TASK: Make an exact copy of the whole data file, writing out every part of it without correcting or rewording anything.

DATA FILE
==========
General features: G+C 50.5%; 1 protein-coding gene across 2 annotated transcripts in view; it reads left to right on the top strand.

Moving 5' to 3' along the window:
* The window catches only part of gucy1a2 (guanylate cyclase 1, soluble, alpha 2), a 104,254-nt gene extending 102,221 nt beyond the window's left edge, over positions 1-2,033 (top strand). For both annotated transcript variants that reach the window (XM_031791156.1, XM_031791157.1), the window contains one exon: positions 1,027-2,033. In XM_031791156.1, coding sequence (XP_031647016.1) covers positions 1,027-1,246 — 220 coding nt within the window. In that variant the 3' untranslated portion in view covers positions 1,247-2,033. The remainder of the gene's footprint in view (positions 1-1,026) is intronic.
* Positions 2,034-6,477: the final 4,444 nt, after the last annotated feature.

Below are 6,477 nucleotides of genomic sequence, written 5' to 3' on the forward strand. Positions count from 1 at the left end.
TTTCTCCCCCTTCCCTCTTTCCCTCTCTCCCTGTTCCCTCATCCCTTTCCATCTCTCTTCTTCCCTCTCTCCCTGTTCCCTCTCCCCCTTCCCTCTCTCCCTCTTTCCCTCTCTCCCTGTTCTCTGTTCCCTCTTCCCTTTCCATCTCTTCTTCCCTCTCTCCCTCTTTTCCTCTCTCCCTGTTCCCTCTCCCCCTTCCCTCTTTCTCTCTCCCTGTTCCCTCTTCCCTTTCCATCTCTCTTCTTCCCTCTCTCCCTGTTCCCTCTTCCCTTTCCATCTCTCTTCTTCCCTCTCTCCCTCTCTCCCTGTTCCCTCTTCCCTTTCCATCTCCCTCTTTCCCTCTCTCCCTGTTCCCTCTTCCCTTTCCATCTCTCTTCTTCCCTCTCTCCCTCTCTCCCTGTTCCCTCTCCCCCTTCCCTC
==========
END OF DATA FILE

General features: G+C 50.5%; 1 protein-coding gene across 2 annotated transcripts in view; it reads left to right on the top strand.

Moving 5' to 3' along the window:
* The window catches only part of gucy1a2 (guanylate cyclase 1, soluble, alpha 2), a 104,254-nt gene extending 102,221 nt beyond the window's left edge, over positions 1-2,033 (top strand). For both annotated transcript variants that reach the window (XM_031791156.1, XM_031791157.1), the window contains one exon: positions 1,027-2,033. In XM_031791156.1, coding sequence (XP_031647016.1) covers positions 1,027-1,246 — 220 coding nt within the window. In that variant the 3' untranslated portion in view covers positions 1,247-2,033. The remainder of the gene's footprint in view (positions 1-1,026) is intronic.
* Positions 2,034-6,477: the final 4,444 nt, after the last annotated feature.

Below are 6,477 nucleotides of genomic sequence, written 5' to 3' on the forward strand. Positions count from 1 at the left end.
TTTCTCCCCCTTCCCTCTTTCCCTCTCTCCCTGTTCCCTCATCCCTTTCCATCTCTCTTCTTCCCTCTCTCCCTGTTCCCTCTCCCCCTTCCCTCTCTCCCTCTTTCCCTCTCTCCCTGTTCTCTGTTCCCTCTTCCCTTTCCATCTCTTCTTCCCTCTCTCCCTCTTTTCCTCTCTCCCTGTTCCCTCTCCCCCTTCCCTCTTTCTCTCTCCCTGTTCCCTCTTCCCTTTCCATCTCTCTTCTTCCCTCTCTCCCTGTTCCCTCTTCCCTTTCCATCTCTCTTCTTCCCTCTCTCCCTCTCTCCCTGTTCCCTCTTCCCTTTCCATCTCCCTCTTTCCCTCTCTCCCTGTTCCCTCTTCCCTTTCCATCTCTCTTCTTCCCTCTCTCCCTCTCTCCCTGTTCCCTCTCCCCCTTCCCTC